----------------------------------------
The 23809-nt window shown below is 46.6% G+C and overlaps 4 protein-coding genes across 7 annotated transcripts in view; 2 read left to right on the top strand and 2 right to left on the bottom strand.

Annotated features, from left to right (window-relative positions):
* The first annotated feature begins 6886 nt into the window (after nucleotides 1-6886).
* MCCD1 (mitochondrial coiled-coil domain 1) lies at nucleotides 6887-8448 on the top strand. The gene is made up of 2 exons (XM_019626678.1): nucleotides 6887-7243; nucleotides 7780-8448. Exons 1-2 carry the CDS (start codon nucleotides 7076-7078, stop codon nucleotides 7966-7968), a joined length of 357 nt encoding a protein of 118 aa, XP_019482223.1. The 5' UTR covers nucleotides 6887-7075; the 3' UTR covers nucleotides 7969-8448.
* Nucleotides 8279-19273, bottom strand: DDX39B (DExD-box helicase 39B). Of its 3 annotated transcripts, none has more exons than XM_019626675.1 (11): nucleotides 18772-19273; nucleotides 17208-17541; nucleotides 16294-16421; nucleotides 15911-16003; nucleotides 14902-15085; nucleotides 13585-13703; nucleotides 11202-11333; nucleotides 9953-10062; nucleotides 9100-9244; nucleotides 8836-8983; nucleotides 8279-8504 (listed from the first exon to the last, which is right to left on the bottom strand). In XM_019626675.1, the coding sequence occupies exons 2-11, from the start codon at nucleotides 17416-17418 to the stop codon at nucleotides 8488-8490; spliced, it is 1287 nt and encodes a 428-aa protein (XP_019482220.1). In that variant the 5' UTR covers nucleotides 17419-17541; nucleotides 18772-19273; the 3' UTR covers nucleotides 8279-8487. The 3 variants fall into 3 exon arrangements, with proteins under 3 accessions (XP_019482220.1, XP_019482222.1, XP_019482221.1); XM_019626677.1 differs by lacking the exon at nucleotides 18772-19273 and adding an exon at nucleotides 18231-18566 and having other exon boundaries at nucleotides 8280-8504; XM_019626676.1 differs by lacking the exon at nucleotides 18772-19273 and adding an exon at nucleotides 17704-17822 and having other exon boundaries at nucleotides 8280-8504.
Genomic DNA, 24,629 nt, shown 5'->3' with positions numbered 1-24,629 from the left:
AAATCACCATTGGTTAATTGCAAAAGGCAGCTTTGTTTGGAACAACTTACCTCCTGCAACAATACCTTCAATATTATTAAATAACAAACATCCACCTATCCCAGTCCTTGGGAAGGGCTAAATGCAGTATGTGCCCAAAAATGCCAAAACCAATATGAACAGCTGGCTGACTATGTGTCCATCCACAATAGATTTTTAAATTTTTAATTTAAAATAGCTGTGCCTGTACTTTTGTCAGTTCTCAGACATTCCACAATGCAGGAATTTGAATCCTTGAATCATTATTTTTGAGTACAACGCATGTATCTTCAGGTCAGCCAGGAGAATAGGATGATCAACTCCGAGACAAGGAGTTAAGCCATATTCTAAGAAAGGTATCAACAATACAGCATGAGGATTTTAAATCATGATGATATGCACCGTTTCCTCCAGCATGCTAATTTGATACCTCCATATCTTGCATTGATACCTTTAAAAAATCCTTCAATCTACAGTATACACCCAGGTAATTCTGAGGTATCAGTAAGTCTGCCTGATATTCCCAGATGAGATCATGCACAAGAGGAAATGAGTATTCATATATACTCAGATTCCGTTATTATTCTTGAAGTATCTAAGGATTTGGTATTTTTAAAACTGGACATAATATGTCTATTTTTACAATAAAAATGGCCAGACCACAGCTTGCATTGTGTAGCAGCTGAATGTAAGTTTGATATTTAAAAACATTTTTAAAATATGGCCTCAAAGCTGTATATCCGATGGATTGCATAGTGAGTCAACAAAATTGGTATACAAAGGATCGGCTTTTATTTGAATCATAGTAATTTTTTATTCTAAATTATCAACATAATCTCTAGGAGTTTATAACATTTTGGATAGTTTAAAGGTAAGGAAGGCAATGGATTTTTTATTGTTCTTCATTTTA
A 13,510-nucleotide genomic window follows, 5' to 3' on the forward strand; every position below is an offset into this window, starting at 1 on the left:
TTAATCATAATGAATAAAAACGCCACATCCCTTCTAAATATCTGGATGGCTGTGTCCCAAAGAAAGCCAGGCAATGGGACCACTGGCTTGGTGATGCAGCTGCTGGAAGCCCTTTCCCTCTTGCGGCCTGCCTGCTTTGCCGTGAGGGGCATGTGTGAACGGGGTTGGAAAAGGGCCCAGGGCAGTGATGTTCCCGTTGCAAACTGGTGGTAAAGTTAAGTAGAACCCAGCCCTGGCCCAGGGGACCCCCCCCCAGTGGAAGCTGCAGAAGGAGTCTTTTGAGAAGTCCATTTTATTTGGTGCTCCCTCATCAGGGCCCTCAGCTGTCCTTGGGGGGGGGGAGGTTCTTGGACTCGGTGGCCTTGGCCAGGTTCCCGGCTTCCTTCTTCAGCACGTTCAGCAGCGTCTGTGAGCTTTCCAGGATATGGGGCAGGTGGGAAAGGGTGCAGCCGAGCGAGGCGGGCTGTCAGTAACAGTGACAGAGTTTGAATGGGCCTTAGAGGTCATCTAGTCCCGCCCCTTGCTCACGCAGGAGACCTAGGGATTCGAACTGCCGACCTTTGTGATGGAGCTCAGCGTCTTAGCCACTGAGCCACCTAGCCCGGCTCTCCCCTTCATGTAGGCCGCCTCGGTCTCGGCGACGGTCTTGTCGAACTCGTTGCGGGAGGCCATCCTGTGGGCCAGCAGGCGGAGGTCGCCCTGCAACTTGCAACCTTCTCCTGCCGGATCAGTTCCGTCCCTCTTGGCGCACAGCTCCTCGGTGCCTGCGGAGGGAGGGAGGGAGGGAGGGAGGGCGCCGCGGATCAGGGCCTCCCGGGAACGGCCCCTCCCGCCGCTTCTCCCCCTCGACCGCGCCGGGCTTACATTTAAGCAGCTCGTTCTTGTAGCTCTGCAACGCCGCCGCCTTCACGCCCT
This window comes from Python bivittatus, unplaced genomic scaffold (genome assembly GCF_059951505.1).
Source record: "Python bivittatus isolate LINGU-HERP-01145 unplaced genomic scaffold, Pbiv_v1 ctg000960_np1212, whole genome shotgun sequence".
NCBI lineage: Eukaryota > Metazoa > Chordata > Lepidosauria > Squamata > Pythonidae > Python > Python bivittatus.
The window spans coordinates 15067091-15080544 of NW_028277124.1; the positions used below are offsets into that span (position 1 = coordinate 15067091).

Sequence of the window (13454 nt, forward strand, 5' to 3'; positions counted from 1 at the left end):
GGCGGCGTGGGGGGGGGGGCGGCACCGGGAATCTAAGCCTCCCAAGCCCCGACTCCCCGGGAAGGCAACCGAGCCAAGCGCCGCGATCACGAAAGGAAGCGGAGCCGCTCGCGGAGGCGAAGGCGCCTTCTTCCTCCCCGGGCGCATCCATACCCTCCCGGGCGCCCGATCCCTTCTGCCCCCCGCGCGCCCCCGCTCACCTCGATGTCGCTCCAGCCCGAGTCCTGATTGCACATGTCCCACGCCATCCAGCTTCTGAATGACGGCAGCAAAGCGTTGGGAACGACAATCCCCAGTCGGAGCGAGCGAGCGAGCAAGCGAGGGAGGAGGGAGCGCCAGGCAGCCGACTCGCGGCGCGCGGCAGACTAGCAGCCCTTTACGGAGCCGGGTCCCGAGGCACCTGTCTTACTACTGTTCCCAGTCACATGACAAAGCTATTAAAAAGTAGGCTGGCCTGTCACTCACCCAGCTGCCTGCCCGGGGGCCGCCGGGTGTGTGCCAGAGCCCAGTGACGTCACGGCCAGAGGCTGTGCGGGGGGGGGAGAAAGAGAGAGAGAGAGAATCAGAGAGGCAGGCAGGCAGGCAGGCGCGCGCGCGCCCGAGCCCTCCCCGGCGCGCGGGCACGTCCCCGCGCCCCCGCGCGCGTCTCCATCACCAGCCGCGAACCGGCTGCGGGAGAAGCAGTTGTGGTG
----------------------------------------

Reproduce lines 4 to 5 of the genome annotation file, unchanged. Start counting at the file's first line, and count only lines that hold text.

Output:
* MCCD1 (mitochondrial coiled-coil domain 1) lies at nucleotides 6887-8448 on the top strand. The gene is made up of 2 exons (XM_019626678.1): nucleotides 6887-7243; nucleotides 7780-8448. Exons 1-2 carry the CDS (start codon nucleotides 7076-7078, stop codon nucleotides 7966-7968), a joined length of 357 nt encoding a protein of 118 aa, XP_019482223.1. The 5' UTR covers nucleotides 6887-7075; the 3' UTR covers nucleotides 7969-8448.
* Nucleotides 8279-19273, bottom strand: DDX39B (DExD-box helicase 39B). Of its 3 annotated transcripts, none has more exons than XM_019626675.1 (11): nucleotides 18772-19273; nucleotides 17208-17541; nucleotides 16294-16421; nucleotides 15911-16003; nucleotides 14902-15085; nucleotides 13585-13703; nucleotides 11202-11333; nucleotides 9953-10062; nucleotides 9100-9244; nucleotides 8836-8983; nucleotides 8279-8504 (listed from the first exon to the last, which is right to left on the bottom strand). In XM_019626675.1, the coding sequence occupies exons 2-11, from the start codon at nucleotides 17416-17418 to the stop codon at nucleotides 8488-8490; spliced, it is 1287 nt and encodes a 428-aa protein (XP_019482220.1). In that variant the 5' UTR covers nucleotides 17419-17541; nucleotides 18772-19273; the 3' UTR covers nucleotides 8279-8487. The 3 variants fall into 3 exon arrangements, with proteins under 3 accessions (XP_019482220.1, XP_019482222.1, XP_019482221.1); XM_019626677.1 differs by lacking the exon at nucleotides 18772-19273 and adding an exon at nucleotides 18231-18566 and having other exon boundaries at nucleotides 8280-8504; XM_019626676.1 differs by lacking the exon at nucleotides 18772-19273 and adding an exon at nucleotides 17704-17822 and having other exon boundaries at nucleotides 8280-8504.